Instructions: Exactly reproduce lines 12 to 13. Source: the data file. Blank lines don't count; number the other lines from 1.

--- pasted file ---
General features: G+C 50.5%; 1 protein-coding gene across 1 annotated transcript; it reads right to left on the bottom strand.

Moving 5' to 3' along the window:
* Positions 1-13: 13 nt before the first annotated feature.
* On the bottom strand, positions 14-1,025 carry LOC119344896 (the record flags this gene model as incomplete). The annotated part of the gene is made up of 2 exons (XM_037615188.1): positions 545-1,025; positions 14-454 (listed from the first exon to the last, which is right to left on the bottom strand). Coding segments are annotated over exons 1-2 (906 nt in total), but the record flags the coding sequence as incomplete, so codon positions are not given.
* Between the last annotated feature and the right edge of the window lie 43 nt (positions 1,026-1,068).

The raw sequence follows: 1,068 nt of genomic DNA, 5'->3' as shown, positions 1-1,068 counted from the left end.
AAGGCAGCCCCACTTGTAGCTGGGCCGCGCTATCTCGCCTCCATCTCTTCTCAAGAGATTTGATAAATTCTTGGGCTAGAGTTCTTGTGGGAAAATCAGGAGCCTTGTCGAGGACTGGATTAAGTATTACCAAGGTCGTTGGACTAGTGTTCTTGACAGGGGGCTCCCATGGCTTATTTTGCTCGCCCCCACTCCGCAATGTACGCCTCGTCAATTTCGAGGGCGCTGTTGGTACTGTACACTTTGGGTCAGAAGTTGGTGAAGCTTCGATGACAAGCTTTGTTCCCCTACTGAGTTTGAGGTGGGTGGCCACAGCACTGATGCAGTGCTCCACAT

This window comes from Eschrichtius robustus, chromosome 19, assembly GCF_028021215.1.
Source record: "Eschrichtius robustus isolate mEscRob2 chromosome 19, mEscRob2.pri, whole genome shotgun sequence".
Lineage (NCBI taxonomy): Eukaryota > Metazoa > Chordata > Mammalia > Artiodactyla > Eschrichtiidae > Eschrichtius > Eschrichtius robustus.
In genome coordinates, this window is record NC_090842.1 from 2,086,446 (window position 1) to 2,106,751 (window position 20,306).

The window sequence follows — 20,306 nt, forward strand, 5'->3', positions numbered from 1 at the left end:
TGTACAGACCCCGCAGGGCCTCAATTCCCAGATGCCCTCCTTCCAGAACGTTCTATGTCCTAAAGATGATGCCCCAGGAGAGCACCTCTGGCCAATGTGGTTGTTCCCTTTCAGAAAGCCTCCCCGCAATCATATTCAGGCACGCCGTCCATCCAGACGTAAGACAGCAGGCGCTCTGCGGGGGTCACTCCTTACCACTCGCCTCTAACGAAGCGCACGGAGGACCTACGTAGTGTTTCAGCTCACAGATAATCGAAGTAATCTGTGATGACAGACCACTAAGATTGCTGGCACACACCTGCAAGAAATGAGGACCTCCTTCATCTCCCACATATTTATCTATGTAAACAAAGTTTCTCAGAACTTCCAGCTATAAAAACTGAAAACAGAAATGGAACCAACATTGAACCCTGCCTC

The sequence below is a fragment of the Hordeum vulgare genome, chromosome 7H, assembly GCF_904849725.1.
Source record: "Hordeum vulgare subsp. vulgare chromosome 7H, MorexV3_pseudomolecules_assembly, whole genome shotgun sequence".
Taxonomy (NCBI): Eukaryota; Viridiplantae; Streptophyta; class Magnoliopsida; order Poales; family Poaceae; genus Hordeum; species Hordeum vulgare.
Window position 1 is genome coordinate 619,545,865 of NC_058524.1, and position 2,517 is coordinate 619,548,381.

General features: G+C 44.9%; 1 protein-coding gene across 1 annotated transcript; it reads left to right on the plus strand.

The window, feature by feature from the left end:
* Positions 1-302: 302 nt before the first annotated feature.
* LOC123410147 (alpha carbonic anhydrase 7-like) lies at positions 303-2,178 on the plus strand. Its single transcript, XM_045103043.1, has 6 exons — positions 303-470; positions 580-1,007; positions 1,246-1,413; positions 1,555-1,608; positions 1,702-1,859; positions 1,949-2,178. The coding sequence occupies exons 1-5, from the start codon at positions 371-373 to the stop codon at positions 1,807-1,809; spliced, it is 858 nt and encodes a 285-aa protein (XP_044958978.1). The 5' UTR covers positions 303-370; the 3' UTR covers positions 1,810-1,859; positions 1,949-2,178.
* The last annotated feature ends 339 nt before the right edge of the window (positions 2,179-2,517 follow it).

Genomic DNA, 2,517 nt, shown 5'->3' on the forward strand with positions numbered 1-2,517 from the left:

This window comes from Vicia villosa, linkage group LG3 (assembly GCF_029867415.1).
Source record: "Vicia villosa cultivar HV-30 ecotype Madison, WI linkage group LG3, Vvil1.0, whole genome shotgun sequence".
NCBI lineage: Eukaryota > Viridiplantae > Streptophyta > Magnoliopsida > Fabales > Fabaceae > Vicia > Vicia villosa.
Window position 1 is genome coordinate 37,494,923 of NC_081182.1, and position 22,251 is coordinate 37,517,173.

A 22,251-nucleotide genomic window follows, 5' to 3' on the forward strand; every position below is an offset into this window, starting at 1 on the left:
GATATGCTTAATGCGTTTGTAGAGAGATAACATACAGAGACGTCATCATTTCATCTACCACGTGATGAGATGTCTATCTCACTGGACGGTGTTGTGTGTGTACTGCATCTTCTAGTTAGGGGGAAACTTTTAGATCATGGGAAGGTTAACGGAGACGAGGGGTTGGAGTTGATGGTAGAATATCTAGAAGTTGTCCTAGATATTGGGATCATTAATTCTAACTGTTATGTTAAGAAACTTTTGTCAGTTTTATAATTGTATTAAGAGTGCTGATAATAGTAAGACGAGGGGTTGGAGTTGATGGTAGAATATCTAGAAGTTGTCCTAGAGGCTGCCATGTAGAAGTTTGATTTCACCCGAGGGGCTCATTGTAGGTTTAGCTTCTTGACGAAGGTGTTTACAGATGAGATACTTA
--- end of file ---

The window sequence follows — 20,306 nt, forward strand, 5'->3', positions numbered from 1 at the left end:
TGTACAGACCCCGCAGGGCCTCAATTCCCAGATGCCCTCCTTCCAGAACGTTCTATGTCCTAAAGATGATGCCCCAGGAGAGCACCTCTGGCCAATGTGGTTGTTCCCTTTCAGAAAGCCTCCCCGCAATCATATTCAGGCACGCCGTCCATCCAGACGTAAGACAGCAGGCGCTCTGCGGGGGTCACTCCTTACCACTCGCCTCTAACGAAGCGCACGGAGGACCTACGTAGTGTTTCAGCTCACAGATAATCGAAGTAATCTGTGATGACAGACCACTAAGATTGCTGGCACACACCTGCAAGAAATGAGGACCTCCTTCATCTCCCACATATTTATCTATGTAAACAAAGTTTCTCAGAACTTCCAGCTATAAAAACTGAAAACAGAAATGGAACCAACATTGAACCCTGCCTC